The City Council member representing the 5th District must serve as a strong voice for preserving the quality of life of his constituents but must also be a vocal advocate for the greater needs of a city facing chronic fiscal shortfalls. The incumbent,
Both Koretz and his challenger, campaign consultant Mark Matthew Herd, are well versed on the issues that matter to residents of the district, which stretches from Westwood to Beverly Hills and across to the Hollywood Hills, and from Encino to just south of the Santa Monica Freeway. Each has a sensible vision for dealing with local development, arguing for limited growth that balances the economic interests of neighborhoods — i.e., keeping and creating jobs — with the need to control traffic and curb the proliferation of marijuana dispensaries.
But voters must cast their ballots for someone who can also grapple with issues beyond the district's boundaries. That's why The Times endorses Koretz.
Herd, though bright and capable, lacks a firm grasp of citywide issues. He supports pension reform but offers no workable ideas to accomplish it. He backs retroactive changes to existing pension plans to reduce what the city must pay in. But that would probably land the city in court, while doing little to remedy the immediate budget shortfall.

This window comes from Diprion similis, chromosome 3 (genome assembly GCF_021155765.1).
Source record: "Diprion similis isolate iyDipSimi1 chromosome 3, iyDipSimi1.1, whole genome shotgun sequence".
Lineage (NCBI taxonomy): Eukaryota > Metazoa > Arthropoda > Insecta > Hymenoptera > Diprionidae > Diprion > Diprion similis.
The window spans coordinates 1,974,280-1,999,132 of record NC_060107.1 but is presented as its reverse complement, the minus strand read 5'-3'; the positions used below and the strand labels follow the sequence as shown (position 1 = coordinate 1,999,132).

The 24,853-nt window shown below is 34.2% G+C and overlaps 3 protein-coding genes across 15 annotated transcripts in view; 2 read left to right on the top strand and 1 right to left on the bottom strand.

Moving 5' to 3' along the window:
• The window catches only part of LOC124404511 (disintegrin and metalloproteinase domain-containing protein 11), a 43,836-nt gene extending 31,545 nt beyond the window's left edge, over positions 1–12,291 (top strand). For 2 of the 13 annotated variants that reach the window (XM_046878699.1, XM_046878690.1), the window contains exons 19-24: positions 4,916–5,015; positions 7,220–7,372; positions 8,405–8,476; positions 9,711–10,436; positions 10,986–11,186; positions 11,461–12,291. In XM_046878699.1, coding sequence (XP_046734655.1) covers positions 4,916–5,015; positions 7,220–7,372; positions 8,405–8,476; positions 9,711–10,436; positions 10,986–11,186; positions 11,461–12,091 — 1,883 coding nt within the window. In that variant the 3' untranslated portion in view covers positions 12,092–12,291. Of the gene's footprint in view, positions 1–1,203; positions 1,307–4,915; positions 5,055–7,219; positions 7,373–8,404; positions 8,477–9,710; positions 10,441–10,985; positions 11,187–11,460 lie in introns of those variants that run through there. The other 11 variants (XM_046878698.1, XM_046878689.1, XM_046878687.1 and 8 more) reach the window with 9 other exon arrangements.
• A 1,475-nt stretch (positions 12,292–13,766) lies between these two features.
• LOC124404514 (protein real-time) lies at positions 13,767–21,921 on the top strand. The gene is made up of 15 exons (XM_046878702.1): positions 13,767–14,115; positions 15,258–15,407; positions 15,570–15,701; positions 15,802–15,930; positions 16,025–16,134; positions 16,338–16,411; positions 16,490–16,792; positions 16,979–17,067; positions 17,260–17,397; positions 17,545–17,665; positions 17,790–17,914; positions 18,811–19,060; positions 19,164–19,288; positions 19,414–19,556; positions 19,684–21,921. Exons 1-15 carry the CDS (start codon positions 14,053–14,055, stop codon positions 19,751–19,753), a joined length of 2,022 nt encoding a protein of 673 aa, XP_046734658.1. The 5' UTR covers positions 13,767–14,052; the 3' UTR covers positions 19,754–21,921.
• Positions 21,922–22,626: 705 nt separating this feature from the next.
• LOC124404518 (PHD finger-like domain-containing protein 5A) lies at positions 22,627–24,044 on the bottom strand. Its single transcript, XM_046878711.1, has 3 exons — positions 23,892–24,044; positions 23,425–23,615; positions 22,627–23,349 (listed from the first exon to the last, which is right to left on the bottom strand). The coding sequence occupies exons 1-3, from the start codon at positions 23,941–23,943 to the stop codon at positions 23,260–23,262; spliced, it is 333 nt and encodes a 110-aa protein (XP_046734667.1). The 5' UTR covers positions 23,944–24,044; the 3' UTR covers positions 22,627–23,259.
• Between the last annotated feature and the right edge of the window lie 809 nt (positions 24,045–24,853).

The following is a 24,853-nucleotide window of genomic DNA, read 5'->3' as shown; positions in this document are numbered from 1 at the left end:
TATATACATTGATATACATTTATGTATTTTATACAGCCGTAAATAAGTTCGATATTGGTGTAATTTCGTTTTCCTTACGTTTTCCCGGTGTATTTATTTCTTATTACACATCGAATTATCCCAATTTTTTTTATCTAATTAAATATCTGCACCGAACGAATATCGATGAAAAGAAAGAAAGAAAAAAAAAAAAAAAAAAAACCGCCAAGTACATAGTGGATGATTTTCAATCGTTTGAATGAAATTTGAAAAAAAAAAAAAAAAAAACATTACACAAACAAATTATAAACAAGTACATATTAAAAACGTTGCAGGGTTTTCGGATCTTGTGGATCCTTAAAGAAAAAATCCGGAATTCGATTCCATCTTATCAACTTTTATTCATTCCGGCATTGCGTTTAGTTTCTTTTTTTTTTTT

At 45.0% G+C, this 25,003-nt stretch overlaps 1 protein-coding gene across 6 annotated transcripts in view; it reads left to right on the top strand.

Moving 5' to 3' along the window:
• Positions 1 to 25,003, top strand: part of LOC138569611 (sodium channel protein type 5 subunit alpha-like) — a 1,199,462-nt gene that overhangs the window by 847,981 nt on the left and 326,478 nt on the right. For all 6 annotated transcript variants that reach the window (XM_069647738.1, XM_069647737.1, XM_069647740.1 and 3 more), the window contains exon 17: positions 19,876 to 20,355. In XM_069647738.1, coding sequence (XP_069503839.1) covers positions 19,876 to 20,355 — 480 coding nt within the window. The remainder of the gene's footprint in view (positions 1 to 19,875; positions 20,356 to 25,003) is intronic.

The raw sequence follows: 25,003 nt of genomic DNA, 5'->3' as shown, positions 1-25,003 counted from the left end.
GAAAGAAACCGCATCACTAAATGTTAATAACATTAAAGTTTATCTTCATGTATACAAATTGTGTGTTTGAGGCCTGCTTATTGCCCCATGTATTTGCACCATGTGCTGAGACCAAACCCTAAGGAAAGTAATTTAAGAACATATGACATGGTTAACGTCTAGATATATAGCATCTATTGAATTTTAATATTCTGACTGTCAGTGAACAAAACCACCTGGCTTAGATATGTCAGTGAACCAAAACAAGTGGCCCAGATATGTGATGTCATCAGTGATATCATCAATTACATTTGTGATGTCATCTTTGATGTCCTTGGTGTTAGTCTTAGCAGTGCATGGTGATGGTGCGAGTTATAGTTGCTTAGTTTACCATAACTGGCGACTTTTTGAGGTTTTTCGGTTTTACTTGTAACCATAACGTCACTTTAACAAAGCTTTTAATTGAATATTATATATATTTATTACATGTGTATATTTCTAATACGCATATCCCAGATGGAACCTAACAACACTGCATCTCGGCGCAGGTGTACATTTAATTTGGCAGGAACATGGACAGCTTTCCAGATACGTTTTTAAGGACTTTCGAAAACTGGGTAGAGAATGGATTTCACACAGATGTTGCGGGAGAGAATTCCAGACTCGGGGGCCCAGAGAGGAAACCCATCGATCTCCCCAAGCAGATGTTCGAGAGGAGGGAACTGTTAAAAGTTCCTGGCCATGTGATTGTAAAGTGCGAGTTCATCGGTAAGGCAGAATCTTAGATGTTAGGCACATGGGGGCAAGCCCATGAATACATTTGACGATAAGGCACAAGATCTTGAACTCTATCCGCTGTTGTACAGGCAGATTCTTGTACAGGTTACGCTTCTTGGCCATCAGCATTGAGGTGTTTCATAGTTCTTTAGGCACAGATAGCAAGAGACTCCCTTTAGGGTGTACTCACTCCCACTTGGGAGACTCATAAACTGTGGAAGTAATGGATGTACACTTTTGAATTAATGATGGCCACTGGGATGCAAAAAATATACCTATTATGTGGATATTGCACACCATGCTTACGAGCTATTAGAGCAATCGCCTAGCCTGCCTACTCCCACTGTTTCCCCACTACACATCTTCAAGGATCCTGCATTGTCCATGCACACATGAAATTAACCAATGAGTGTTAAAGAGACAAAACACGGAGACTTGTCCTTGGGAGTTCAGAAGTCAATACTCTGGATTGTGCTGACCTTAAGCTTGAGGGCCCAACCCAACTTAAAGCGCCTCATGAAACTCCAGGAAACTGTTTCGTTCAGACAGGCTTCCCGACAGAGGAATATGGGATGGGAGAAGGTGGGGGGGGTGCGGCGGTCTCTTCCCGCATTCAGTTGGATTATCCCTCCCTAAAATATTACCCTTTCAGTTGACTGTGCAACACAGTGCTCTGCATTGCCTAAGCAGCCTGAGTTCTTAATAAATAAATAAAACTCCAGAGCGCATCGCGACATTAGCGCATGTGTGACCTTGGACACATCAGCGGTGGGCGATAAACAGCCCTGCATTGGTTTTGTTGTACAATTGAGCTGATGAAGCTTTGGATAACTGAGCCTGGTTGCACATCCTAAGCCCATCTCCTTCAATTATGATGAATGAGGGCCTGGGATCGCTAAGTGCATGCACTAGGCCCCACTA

With Koretz, voters will be assured of a representative who is capable of advancing the district's agenda alongside the city's broader concerns, including public safety and affordable housing. When a majority of the City Council called for drafting new regulations on electronic signage, he opposed the proposal, rightly noting that it put the billboard companies' interests ahead of his district's and the city's. And he has been a constant and humane advocate on animal
Our biggest concern with Koretz is his lackluster leadership on fiscal issues. He's been an honest voice on the council but not always a fiscally prudent one. For instance, he supports Proposition A, a measure on the March ballot that would raise the city's sales tax by half a cent, which may sound like a responsible way to balance the budget but is problematic given that new contract negotiations are coming up with the city's unions. Filling the budget hole with new taxes now would make it less likely that the council would seek or receive the concessions on pay and benefits it needs. Koretz has pledged to win concessions from the unions in those talks, and we hope he will.